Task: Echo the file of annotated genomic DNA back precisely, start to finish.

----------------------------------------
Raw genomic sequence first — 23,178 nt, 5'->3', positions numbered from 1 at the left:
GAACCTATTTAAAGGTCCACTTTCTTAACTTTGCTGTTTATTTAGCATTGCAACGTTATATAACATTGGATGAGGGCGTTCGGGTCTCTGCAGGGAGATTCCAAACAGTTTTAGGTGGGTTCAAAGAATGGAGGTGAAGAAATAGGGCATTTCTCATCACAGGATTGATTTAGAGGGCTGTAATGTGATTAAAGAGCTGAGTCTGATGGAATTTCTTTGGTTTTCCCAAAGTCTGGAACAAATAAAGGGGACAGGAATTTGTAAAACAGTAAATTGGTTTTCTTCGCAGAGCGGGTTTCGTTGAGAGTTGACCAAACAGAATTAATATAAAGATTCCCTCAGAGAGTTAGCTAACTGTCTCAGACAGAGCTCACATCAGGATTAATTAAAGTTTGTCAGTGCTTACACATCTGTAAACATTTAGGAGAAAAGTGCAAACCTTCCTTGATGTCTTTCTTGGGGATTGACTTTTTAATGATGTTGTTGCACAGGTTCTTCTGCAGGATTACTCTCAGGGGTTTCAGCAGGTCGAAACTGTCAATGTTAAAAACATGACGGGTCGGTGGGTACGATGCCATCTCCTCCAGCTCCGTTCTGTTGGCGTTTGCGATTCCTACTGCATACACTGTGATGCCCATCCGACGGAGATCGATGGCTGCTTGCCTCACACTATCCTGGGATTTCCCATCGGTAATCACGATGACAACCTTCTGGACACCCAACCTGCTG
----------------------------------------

Raw genomic sequence first — 23,178 nt, 5'->3', positions numbered from 1 at the left:
GAACCTATTTAAAGGTCCACTTTCTTAACTTTGCTGTTTATTTAGCATTGCAACGTTATATAACATTGGATGAGGGCGTTCGGGTCTCTGCAGGGAGATTCCAAACAGTTTTAGGTGGGTTCAAAGAATGGAGGTGAAGAAATAGGGCATTTCTCATCACAGGATTGATTTAGAGGGCTGTAATGTGATTAAAGAGCTGAGTCTGATGGAATTTCTTTGGTTTTCCCAAAGTCTGGAACAAATAAAGGGGACAGGAATTTGTAAAACAGTAAATTGGTTTTCTTCGCAGAGCGGGTTTCGTTGAGAGTTGACCAAACAGAATTAATATAAAGATTCCCTCAGAGAGTTAGCTAACTGTCTCAGACAGAGCTCACATCAGGATTAATTAAAGTTTGTCAGTGCTTACACATCTGTAAACATTTAGGAGAAAAGTGCAAACCTTCCTTGATGTCTTTCTTGGGGATTGACTTTTTAATGATGTTGTTGCACAGGTTCTTCTGCAGGATTACTCTCAGGGGTTTCAGCAGGTCGAAACTGTCAATGTTAAAAACATGACGGGTCGGTGGGTACGATGCCATCTCCTCCAGCTCCGTTCTGTTGGCGTTTGCGATTCCTACTGCATACACTGTGATGCCCATCCGACGGAGATCGATGGCTGCTTGCCTCACACTATCCTGGGATTTCCCATCGGTAATCACGATGACAACCTTCTGGACACCCAACCTGCTG